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Non-Profit Hospitals Rip-Off America

Over 80% of hospitals in the U.S. are non-profit. Nonprofit hospitals do not pay federal income or state and local property taxes. Researchers at Yale, University of Pennsylvania, Carnegie Mellon and the London School of Economics found nonprofits don’t price any less aggressively than for-profits.

Study co-author Zack Cooper of Yale wrote: “We subsidize not-for-profits to the tune of $30 billion annually, in the form of tax exemptions.

According to The New York Times, one of largest nonprofit hospital chains, Providence, paid $45 million to consultants from McKinsey to develop the "Rev-Up" program designed to maximize revenue by denying poor patients charity care that they're entitled to under federal law. The program bullied hospital employees into becoming bullies themselves, directing them to threaten patients with debt collection companies and bad credit.

The federal Consumer Financial Protection Bureau (CFPB) reported that 58% of all consumer debt is medical debt. That's an amazing $88 billion.

The L.A. Times discovered one example of price-gouging. A hospital in Southern California performed a real-time price markup of 675%. The article said the rapacious price increases are stunningly "routine," and that hospital software actually includes the "formula" for price hikes.

Seven of the 10 most profitable hospitals in the United States in 2013 – each earning more than $163 million in profits from patient care services – were nonprofit hospitals, according to the research from the Johns Hopkins Bloomberg School of Public Health and Washington and Lee University.

Gerard F. Anderson, PhD, a professor in the Department of Health Policy and Management at the Bloomberg School. believes that the most profitable hospitals have monopolies, or near monopolies, in their communities. This allows these hospitals to charge very high rates to private insurers.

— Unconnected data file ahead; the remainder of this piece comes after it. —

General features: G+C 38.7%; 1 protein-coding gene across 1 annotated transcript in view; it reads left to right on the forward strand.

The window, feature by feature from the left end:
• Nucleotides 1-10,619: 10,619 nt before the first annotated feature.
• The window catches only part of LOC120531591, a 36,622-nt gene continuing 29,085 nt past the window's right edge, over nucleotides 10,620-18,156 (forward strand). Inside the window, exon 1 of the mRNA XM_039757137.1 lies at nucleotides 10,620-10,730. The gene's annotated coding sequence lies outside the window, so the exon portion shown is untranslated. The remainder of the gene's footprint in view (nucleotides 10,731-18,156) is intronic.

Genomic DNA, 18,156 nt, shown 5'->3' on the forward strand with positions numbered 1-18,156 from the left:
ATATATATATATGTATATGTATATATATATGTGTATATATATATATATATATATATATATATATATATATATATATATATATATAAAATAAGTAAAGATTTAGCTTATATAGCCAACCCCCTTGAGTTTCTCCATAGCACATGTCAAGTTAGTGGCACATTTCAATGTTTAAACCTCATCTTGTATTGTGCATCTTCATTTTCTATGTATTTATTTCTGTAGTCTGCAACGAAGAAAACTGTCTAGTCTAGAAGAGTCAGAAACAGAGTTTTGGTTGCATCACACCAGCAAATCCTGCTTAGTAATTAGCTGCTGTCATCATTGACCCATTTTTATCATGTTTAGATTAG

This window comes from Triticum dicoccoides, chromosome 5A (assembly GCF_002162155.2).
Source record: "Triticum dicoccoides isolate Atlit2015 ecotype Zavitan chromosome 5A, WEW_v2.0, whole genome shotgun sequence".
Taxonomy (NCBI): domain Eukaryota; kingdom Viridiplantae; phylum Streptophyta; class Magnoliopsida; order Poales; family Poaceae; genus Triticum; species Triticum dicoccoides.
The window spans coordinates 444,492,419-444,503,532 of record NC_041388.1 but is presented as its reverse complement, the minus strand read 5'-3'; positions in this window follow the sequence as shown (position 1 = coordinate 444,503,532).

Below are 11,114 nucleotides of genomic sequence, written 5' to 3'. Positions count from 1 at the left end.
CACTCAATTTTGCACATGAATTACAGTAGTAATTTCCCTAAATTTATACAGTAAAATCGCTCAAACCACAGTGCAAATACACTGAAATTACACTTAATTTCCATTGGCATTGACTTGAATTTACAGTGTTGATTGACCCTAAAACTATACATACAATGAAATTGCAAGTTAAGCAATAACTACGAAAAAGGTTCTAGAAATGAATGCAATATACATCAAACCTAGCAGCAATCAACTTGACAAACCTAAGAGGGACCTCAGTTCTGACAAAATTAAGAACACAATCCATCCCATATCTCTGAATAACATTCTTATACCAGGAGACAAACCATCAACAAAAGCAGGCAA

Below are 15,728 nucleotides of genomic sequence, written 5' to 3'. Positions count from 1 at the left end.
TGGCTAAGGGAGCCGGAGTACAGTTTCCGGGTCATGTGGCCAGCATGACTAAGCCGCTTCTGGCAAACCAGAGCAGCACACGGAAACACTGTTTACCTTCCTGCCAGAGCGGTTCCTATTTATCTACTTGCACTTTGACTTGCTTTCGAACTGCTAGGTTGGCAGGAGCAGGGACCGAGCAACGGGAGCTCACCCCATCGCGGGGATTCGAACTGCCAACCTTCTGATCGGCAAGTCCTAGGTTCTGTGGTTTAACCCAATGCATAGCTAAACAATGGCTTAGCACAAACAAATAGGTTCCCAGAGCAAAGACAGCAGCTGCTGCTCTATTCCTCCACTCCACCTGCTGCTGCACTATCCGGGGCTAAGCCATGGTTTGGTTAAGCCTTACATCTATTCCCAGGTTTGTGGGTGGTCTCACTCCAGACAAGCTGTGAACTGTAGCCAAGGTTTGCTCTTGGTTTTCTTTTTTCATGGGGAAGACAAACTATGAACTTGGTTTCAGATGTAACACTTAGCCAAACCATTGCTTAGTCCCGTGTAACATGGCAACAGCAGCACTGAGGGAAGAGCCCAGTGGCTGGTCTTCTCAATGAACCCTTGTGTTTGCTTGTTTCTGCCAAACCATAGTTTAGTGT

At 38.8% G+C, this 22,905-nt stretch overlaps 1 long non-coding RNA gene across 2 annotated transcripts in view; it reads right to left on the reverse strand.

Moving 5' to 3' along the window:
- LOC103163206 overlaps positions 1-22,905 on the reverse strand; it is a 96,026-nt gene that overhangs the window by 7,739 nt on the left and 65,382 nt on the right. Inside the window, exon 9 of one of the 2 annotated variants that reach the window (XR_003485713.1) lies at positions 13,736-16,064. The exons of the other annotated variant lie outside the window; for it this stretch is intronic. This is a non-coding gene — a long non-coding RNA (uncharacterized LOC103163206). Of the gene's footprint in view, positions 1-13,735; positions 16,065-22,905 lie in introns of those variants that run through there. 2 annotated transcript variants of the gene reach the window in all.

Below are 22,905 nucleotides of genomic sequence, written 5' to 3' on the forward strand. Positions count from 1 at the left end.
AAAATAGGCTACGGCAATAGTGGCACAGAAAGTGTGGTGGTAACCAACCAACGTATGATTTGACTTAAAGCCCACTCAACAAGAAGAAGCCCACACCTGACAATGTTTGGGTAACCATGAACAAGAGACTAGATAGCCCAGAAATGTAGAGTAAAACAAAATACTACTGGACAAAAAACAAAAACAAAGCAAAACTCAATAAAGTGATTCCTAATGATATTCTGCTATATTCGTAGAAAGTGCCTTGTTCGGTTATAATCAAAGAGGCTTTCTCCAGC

Non-profit hospitals are doubling down on monopolistic practices buy buying both non-profit and for-profit hospitals. Activity by not-for-profit health systems as both acquirer and seller increased as a percentage of total transactions in 2021. Combined, transactions involving a not-for-profit partner represented 87% of announced transactions, compared with 81% in 2020.

To keep the money flowing their way, last year the American Hospital Association, historically one of the top five spenders in Washington, paid $24 million to lobby Congress. Over the last 10 years, the AHA has spent almost $400 million on lobbying, according to the Center for Responsive Politics.

Even when congress passes laws to help medical consumers by mandating price transparency, these hospitals simply disregard the law. Since January 2021, hospitals have been required by law to publicly post their formerly secret prices. Fewer than 20% of all nonprofit hospitals are complying with the law and disclosing their prices.

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